The deadline for your online self-assessment tax return is coming up fast – 31 January 2017 to be exact. If you have an accountant who handles this on your behalf, it’s likely to already be neatly in hand. But if, like a lot of contractors, you handle your tax return yourself, make sure you have it submitted on time.
What happens if I miss the deadline?
If you miss the 31 January 2017 deadline, you will ultimately have to pay more. This is the same if you submit your paper tax return before 31 January 2017, but after 31 October 2016 (the deadline for paper tax returns). If you have missed the paper deadline, make sure you complete an online tax return before 31 January to avoid a fine.
The penalties for missing the deadline become steeper the longer you delay, regardless of whether or not you owe any tax payments:
- At one day late, you’ll be fined £100 automatically.
- After this there is a fine of £10 per day for up to 90 days (three months), reaching £900 maximum. This means your total fine could be as much as £1,000 once the automatic fixed penalty is added on.
- If you are between three and six months late, the fine is either 5% of the tax owed or £300 — whichever is higher. And this is on top of the penalties already mentioned.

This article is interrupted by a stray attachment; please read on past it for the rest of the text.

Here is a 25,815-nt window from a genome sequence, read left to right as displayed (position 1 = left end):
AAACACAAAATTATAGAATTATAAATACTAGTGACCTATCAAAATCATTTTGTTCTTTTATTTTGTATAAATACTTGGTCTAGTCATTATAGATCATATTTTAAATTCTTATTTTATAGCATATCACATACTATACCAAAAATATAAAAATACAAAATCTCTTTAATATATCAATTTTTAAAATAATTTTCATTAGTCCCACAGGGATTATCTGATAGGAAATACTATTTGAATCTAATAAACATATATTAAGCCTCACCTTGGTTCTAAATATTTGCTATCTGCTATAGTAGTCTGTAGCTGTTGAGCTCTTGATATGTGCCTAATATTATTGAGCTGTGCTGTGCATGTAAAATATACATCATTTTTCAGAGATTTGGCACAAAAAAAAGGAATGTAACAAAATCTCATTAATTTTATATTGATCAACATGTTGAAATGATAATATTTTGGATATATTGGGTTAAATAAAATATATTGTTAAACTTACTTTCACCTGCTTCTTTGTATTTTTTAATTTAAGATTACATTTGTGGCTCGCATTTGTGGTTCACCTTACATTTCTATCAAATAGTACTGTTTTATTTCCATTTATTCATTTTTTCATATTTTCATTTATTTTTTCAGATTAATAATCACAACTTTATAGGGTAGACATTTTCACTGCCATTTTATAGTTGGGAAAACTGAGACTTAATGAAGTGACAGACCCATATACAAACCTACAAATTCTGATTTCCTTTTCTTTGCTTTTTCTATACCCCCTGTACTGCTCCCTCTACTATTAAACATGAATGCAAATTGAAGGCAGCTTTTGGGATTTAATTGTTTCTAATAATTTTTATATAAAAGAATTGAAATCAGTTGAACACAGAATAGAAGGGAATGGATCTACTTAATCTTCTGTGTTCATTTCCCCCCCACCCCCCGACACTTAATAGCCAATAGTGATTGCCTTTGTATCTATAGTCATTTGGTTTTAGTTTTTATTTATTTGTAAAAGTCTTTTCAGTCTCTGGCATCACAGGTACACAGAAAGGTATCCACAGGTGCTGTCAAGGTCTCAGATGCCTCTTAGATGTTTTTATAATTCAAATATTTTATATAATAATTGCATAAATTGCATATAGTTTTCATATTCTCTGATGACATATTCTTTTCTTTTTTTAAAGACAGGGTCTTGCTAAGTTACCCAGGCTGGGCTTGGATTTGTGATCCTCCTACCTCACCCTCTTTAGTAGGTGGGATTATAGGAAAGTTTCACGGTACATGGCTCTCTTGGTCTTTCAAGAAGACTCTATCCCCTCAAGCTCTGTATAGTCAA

- Up to 12 months late, there is another fine of either 5% of the tax due or £300 — whichever is higher — on top of the aforementioned fines. This means your total penalty could be £1,600 or more.
If you are more than 12 months late you could also be asked to pay any outstanding payments as well as 100% of the tax due, effectively doubling your payment. And any late payments will incur interest.
Do HMRC waive penalties for late tax returns?
HMRC may only waive late tax return penalties if you can make a ‘reasonable’ excuse. According to HMRC’s website, this constitutes something ‘unexpected or outside your control that stopped you meeting a tax obligation.’
This could be:
- The recent death of your spouse or partner
- An unexpected hospital stay
- Computer failures
- Service issues with HMRC’s online submission service
- A fire at your home or office, preventing you completing your tax return
Forgetting is certainly not a ‘reasonable’ excuse!
Are there exceptions to the deadline?
The only exception to this deadline is if HRMC issued your notice to make an online tax return after 31 October 2016. In this case you have three months from the issue date to submit your online tax return. For instance, if your notice was issued by HMRC on 7 November 2016, your return would be due by 7 February 2017. We highly recommend that, even if this is the case, you check your notice from HMRC to make sure you are confident of your dates.